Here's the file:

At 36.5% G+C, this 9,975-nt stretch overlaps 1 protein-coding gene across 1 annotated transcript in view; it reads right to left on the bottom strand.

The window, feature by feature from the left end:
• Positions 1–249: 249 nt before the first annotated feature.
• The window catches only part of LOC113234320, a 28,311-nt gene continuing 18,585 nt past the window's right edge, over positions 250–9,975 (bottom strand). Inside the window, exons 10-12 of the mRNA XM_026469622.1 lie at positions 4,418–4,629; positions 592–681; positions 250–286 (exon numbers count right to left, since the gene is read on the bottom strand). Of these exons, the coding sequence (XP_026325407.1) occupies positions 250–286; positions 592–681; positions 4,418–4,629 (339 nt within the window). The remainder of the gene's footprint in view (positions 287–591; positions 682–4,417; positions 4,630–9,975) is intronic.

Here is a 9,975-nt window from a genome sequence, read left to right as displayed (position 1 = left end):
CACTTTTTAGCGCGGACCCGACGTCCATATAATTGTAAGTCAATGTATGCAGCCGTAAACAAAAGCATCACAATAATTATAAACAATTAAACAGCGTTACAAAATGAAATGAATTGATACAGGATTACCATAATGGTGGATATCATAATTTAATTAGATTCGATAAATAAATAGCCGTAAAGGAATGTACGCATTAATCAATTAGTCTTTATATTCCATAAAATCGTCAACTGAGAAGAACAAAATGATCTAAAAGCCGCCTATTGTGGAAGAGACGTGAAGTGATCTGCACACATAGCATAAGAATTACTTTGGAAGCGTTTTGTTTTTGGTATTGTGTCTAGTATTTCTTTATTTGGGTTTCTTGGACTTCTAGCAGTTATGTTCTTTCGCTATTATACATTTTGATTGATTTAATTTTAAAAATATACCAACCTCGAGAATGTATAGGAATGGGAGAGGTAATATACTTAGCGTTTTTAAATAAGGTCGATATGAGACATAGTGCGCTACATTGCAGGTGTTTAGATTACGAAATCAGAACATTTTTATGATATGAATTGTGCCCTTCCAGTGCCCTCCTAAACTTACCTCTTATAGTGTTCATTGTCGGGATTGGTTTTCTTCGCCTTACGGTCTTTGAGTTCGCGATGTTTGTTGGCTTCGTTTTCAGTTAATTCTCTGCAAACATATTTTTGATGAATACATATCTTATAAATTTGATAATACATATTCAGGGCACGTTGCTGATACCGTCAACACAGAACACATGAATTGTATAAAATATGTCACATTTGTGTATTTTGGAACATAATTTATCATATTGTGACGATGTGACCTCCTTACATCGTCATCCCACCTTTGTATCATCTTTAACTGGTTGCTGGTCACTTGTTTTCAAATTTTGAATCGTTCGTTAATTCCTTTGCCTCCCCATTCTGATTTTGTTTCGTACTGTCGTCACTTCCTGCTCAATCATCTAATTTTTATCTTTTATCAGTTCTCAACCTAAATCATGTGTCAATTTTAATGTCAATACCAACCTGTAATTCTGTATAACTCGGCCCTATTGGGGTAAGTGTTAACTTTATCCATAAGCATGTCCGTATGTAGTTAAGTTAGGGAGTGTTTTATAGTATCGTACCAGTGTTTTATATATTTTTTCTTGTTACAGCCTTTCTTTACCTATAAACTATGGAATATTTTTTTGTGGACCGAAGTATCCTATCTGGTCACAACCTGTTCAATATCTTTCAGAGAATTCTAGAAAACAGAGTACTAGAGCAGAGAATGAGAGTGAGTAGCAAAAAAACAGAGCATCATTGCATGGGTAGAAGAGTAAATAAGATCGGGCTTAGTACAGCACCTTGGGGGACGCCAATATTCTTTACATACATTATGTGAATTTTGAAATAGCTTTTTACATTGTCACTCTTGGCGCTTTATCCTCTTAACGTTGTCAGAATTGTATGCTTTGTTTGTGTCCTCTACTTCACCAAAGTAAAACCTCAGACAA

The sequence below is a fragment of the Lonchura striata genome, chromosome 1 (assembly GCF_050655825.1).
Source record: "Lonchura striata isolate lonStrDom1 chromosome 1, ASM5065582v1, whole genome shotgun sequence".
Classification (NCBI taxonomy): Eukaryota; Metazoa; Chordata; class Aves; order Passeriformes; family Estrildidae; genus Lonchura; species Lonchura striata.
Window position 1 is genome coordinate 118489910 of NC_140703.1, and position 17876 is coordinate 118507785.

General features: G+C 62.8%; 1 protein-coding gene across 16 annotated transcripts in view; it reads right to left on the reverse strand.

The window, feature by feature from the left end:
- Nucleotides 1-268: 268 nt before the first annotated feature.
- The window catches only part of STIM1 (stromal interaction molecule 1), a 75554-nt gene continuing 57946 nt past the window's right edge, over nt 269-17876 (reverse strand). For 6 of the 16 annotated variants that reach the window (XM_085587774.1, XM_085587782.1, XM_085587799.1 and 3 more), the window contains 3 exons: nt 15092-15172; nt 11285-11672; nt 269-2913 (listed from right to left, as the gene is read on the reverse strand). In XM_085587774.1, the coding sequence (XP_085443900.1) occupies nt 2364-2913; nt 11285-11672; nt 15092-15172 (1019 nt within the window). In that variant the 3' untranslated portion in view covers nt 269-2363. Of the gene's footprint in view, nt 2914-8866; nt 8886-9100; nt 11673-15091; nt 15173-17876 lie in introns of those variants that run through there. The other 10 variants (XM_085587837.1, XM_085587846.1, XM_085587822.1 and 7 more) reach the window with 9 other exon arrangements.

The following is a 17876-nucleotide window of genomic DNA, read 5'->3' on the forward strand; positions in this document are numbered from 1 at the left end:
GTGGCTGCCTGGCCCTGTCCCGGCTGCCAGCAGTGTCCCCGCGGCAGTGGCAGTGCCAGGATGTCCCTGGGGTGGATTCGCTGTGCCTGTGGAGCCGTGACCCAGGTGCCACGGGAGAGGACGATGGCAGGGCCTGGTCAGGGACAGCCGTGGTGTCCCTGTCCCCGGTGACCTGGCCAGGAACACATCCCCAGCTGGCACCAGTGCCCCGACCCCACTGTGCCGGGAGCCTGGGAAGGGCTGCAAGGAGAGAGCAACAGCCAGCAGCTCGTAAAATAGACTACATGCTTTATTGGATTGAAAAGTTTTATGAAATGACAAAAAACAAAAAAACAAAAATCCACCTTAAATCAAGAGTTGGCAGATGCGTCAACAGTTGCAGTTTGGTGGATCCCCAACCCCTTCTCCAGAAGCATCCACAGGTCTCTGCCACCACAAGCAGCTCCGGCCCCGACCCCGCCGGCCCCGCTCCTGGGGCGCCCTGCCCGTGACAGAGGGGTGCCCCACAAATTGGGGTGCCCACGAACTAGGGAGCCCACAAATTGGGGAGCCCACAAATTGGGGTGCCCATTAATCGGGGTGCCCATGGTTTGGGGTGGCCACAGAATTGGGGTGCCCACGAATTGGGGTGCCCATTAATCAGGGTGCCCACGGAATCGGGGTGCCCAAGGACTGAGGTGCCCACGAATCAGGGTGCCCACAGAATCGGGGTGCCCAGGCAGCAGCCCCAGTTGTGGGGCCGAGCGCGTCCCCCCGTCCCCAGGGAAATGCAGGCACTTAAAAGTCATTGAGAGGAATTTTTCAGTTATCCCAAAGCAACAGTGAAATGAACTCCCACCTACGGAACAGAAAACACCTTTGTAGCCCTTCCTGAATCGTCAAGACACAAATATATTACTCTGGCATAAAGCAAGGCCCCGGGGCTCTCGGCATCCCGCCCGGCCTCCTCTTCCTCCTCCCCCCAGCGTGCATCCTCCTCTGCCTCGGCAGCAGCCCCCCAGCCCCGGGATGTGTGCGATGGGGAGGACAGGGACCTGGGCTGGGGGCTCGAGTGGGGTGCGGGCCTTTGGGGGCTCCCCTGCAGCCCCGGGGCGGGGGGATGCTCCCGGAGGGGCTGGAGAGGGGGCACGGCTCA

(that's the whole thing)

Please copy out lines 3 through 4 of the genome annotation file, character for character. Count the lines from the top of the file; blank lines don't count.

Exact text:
• Positions 1–249: 249 nt before the first annotated feature.
• The window catches only part of LOC113234320, a 28,311-nt gene continuing 18,585 nt past the window's right edge, over positions 250–9,975 (bottom strand). Inside the window, exons 10-12 of the mRNA XM_026469622.1 lie at positions 4,418–4,629; positions 592–681; positions 250–286 (exon numbers count right to left, since the gene is read on the bottom strand). Of these exons, the coding sequence (XP_026325407.1) occupies positions 250–286; positions 592–681; positions 4,418–4,629 (339 nt within the window). The remainder of the gene's footprint in view (positions 287–591; positions 682–4,417; positions 4,630–9,975) is intronic.